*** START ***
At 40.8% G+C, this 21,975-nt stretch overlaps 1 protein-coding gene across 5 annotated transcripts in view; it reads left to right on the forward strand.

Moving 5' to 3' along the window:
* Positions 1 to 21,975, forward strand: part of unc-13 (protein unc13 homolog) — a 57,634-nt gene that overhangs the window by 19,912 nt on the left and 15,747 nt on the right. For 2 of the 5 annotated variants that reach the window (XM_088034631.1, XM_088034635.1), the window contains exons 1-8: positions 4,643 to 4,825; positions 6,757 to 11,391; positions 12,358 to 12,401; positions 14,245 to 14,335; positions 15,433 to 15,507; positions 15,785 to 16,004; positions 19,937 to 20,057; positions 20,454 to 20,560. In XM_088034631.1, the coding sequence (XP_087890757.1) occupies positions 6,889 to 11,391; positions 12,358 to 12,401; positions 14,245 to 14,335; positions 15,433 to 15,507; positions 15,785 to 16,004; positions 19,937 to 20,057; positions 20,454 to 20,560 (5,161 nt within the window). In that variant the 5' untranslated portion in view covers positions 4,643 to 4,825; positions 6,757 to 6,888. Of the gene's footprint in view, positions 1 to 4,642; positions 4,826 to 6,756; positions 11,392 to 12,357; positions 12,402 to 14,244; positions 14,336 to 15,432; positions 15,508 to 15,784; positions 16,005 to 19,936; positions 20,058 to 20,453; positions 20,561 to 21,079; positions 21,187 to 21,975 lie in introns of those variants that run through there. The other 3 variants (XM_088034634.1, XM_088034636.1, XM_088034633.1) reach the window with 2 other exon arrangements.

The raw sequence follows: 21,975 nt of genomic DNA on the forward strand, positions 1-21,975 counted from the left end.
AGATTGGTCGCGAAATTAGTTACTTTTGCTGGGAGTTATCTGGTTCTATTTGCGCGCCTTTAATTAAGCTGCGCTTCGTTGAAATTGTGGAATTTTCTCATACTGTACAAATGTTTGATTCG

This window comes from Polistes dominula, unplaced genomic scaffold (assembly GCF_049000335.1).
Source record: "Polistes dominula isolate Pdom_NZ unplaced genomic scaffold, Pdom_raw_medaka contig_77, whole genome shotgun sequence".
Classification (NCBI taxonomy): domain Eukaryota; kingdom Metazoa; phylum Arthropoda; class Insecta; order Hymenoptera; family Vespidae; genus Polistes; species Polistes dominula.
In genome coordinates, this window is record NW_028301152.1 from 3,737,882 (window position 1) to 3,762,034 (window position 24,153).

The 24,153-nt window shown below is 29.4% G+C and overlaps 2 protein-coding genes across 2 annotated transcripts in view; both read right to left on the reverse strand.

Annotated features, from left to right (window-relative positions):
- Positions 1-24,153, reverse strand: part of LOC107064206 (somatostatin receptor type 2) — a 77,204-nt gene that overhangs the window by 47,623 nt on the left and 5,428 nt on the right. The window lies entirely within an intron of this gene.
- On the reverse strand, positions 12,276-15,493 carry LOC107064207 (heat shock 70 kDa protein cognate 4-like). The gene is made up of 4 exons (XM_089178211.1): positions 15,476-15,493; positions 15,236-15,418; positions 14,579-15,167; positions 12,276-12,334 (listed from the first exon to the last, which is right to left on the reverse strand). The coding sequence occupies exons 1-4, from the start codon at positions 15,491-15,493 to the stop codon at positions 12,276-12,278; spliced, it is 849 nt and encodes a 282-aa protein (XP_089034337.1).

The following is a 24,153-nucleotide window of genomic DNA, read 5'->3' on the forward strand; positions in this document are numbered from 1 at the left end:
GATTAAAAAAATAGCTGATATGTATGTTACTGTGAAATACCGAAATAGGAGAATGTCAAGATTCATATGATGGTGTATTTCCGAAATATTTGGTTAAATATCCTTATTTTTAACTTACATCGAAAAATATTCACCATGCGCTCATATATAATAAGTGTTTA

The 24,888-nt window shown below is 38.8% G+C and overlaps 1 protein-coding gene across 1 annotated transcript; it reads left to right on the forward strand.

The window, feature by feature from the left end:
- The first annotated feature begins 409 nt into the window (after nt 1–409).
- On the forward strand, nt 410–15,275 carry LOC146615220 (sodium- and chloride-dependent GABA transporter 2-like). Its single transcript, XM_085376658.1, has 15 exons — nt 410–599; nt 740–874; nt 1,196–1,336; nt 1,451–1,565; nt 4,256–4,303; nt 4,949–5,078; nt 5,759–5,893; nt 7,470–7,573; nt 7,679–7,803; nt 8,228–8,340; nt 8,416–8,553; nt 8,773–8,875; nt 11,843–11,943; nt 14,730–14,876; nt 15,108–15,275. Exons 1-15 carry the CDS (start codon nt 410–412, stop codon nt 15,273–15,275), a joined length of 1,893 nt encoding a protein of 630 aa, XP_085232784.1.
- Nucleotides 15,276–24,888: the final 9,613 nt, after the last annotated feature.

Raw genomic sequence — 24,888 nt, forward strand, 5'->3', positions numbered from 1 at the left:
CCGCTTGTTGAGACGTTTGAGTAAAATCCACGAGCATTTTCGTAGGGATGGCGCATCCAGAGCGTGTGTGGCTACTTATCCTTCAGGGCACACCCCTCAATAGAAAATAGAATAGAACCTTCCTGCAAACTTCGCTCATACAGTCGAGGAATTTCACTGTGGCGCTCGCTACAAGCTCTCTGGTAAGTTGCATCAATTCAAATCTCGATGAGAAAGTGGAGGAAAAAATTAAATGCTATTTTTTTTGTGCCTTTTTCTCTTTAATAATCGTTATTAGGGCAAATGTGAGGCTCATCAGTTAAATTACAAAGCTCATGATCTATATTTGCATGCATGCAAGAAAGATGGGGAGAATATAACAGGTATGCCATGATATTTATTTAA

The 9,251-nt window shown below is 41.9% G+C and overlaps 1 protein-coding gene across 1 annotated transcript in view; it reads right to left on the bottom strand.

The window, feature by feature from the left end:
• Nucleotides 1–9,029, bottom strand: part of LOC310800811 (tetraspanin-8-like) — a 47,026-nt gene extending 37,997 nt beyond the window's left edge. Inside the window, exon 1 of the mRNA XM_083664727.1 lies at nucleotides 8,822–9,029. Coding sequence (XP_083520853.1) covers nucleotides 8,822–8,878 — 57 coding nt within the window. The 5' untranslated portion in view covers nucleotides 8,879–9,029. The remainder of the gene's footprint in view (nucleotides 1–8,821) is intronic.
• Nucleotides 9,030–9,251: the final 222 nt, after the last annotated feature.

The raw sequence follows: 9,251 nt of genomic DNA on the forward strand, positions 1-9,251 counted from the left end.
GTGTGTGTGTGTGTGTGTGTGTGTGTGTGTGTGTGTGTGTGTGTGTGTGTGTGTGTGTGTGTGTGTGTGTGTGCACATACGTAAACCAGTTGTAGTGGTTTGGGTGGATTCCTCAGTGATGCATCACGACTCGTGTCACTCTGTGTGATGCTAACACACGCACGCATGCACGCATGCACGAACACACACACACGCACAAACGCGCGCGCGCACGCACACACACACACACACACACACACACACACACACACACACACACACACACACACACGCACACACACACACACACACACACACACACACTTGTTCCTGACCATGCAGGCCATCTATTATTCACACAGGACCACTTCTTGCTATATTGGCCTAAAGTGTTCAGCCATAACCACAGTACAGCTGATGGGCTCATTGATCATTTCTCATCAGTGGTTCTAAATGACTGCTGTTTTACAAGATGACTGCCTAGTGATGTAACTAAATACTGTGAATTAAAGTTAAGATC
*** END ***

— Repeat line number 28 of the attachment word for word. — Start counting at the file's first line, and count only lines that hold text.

GTGTGTGTGTGTGTGTGTGTGTGTGTGTGTGTGTGTGTGTGTGTGTGTGTGTGTGTGTGTGTGTGTGTGTGTGCACATACGTAAACCAGTTGTAGTGGTTTGGGTGGATTCCTCAGTGATGCATCACGACTCGTGTCACTCTGTGTGATGCTAACACACGCACGCATGCACGCATGCACGAACACACACACACGCACAAACGCGCGCGCGCACGCACACACACACACACACACACACACACACACACACACACACACACACACACACACACGCACACACACACACACACACACACACACACACTTGTTCCTGACCATGCAGGCCATCTATTATTCACACAGGACCACTTCTTGCTATATTGGCCTAAAGTGTTCAGCCATAACCACAGTACAGCTGATGGGCTCATTGATCATTTCTCATCAGTGGTTCTAAATGACTGCTGTTTTACAAGATGACTGCCTAGTGATGTAACTAAATACTGTGAATTAAAGTTAAGATC